Intel's Performance Maximizer tool is great for non-technical users who want a simple and easy "free" performance upgrade for their K-series 9th-Gen Intel processors. Unfortunately, limited support for 9th-Gen processors takes some of the shine off of the tool, although we're sure the millions of other users with previous-gen K-series processors would appreciate access to the feature.
The tool competes with AMD's Precision Boost Overdrive that will come standard with all Ryzen 3000-series processors. In contrast, AMD's dynamic real-time alterations appear to be more sophisticated than Intel's IPM tool, which sets a single voltage/frequency profile for long-term use, but we'll have to see how AMD's implementation handles on its new chips before passing judgment. We do know that it is limited to a 200 MHz improvement that might not impart the impressive performance boosts we could see with manual tuning. In contrast, we achieved an extra 300 MHz with Intel's tool, and there are no limits on frequency uplift - the tool will give you as much performance as the processor and its surrounding components can support.
The software itself is as pain-free as imaginable. The option-less software greatly simplifies the process and makes user error an impossibility: Even your parents couldn't mess this one up (although you may have to install it for them first).
We ran the tool several times and received varying overclocks of 4.8 GHz, 4.9 GHz, and finally a full-on 5.0 GHz frequency. We did encounter reduced performance with the IPM-imposed 5.0 GHz setting during the single-core Cinebench test. During that test, our Core i9-9900K fell below its 5.0 GHz all-core overclock to 4.8 / 4.7 GHz, and the issue is repeatable. It's hard to pin the issue on the software, it could just as easily be an issue with the motherboard firmware, but we've followed up with Intel for more information. We're working to identify the issue and will update as necessary.
The MCE feature on our motherboard generally provided similar performance to the settings imposed by the IPM tool, and within a similar voltage range. The MCE-imposed overclock also survived extended stress tests, which serves as anecdotal evidence that it offers the same stability as Intel's optimized settings.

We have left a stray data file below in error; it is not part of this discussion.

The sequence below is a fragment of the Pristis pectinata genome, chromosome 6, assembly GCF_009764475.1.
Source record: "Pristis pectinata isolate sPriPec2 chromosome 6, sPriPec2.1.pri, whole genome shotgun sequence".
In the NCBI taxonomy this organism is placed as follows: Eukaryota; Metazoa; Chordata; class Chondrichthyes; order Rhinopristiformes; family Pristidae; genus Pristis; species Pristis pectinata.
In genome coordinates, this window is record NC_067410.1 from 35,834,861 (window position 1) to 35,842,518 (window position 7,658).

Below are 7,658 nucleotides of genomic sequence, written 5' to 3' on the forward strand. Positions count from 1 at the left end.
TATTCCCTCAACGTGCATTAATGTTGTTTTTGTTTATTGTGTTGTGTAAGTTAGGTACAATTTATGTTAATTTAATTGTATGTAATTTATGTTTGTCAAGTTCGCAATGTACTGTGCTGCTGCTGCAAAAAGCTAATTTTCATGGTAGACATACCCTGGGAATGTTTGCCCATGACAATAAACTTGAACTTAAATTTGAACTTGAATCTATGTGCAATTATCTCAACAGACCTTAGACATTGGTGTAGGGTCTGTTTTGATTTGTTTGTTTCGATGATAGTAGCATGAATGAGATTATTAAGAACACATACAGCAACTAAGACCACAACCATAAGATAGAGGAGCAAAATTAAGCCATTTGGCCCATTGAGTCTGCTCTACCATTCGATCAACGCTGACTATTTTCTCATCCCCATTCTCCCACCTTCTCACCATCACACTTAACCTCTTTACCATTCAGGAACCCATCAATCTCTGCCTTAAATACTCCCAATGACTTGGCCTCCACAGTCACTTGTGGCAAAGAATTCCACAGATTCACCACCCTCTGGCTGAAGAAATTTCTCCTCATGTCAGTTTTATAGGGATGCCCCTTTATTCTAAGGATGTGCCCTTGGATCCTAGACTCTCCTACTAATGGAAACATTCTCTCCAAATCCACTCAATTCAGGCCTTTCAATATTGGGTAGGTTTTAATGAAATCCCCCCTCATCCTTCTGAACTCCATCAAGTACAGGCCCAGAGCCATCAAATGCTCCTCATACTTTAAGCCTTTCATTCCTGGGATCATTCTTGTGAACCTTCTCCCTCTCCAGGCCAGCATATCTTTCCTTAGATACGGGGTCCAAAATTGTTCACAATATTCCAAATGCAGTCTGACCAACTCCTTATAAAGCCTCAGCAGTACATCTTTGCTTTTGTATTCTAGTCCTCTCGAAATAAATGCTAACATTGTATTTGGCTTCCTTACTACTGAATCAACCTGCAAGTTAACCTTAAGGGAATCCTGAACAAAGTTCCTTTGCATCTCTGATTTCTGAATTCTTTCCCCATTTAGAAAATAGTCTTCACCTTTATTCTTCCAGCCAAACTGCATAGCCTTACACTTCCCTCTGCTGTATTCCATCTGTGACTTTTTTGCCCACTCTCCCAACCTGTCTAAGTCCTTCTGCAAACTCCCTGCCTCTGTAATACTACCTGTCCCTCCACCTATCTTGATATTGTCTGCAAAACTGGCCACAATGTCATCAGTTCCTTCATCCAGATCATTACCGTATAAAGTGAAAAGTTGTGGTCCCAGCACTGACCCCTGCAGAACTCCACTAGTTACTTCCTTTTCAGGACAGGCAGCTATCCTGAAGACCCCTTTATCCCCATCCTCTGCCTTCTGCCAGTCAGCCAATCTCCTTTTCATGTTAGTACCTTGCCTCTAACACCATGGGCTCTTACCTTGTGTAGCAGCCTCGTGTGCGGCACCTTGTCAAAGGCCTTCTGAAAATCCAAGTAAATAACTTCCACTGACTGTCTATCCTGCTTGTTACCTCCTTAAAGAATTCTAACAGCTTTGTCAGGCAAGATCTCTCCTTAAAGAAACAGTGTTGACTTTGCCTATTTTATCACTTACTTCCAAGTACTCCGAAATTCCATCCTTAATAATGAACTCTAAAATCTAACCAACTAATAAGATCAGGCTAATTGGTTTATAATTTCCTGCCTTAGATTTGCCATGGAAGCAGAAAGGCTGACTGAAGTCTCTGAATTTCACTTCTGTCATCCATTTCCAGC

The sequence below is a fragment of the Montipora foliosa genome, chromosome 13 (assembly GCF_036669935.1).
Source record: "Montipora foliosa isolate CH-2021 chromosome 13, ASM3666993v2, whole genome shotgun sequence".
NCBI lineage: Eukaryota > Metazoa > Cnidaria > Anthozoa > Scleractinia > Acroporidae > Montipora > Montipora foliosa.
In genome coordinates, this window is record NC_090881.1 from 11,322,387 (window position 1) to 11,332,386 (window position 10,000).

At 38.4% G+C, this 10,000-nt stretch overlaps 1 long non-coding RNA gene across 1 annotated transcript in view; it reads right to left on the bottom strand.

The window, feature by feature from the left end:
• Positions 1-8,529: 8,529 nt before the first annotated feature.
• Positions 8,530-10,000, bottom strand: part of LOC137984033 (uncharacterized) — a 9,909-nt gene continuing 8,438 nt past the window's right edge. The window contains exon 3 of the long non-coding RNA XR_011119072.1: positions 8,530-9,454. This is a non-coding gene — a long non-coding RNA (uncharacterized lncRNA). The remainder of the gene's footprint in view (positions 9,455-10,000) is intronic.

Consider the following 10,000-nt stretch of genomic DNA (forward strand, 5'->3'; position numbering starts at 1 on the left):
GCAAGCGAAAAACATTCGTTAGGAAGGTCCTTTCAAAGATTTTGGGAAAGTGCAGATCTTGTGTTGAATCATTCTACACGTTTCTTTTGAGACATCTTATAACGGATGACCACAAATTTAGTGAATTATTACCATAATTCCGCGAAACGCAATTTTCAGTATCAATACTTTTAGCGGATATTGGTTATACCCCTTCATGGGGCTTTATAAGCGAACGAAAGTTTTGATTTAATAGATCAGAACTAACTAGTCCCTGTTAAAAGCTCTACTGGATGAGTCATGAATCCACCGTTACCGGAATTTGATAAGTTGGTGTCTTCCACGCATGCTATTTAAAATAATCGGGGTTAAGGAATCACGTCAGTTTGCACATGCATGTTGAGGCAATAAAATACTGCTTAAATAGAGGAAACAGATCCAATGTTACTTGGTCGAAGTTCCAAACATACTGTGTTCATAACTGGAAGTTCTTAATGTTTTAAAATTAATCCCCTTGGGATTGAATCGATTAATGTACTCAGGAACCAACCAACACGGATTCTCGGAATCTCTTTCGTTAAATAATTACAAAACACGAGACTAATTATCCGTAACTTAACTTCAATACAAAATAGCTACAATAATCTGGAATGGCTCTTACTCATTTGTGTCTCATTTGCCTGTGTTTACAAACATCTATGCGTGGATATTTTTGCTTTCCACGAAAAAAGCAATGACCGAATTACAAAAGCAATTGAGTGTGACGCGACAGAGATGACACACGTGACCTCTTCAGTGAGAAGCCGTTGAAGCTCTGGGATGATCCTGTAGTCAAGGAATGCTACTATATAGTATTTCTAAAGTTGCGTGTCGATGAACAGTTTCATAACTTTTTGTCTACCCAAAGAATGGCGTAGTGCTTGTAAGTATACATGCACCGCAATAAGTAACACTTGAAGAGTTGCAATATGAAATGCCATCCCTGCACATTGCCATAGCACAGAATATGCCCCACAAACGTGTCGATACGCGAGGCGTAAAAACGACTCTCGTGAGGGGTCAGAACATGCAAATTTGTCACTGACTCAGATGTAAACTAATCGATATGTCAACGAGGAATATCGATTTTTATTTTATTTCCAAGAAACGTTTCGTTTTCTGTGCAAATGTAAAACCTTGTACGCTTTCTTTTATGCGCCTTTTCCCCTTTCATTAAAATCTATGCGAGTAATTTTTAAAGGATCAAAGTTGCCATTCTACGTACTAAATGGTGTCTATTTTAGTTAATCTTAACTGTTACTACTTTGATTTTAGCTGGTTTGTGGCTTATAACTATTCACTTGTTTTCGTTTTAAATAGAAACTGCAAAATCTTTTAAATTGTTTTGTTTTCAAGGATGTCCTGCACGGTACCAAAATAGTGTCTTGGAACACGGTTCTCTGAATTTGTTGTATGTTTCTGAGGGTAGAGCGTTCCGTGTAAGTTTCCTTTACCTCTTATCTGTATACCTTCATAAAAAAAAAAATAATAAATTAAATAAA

But IPM offers a true advantage over the MCE features embedded in most high-end motherboards. MCE implementations vary wildly by manufacturer, and there doesn't appear to be a set of strictly-defined rules from Intel on the matter. That has led to sloppy implementations that have given the feature a bad reputation with many enthusiasts, but it varies by the motherboard. We tested MCE with the highest-end power supply, cooler, and motherboard we could get our hands on, so the impact of excess heat or VRM-triggered throttling could be more of an issue on lower-end boards.
In either case, all forms of overclocking yielded impressive speed-ups in several of our application tests, but the impact wasn't as explosive in the game titles we tested -- Intel is already pushing its 14nm process to the limits, which is part of the reason we crowned the Core i9-9900K the fastest gaming processor we've tested. As a result, there isn't much headroom to play with.
But that could improve. Intel says the tool is still under development and it will add per-core overclocking that could unlock more performance in various workloads. It would be nice if Intel eventually pairs the tool with Turbo Boost 3.0, which targets the fastest cores with lightly-threaded workloads, for its mainstream processors. That feature is currently confined to Intel's high end desktop models but would be a great addition to mainstream platforms. Intel does say it will expand IPM to its HEDT processors, so we will see the capabilities of the combined features soon.
The IPM tool is available today for free, but because Intel still doesn't warranty damage due to overclocking, you still assume all of the risks of manual overclocking.
We're sure most non-technical users will appreciate a customized one-click overclock, and there the IPM tool delivers with a more nuanced approach than the built-in profiles on motherboards that can overwhelm the system with excessive voltage.
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Granted, Intel's XTU is not 'one click and done', but, I thought it would be hard to get too much easier (I think it took 5-6 clicks?)....
I see it's now easier.. :)
what the 1.5GB download get?
Hopefully the 100MB of overclocking software comes bundled with an installation of Warcraft III. That's about how much space its demanding.
Yea that would be nice to see how it handles power and temps compared to MCE or manual overclocking.
I never have trusted auto OCing utilities, even in motherboards, as they tend to go on the high side of CPU voltage.
Maybe they can't really claim a huge gaming lead anymore, and are trying to push through whatever boost they can, to try and keep an edge?
In this case, both in performance, and as a convenient space-heater.
Maybe they figured the suckers that would buy the insurance for the IPM would offset the markup on the 9900ks? Intel makes no sense at all ... literally none ... I can't wait for the 3900x to launch so I can give AMD more money.
Massive power draws are only a major concern when AMD has it. When Intel has it, it just means cause its better. Don't you know the logic? ;)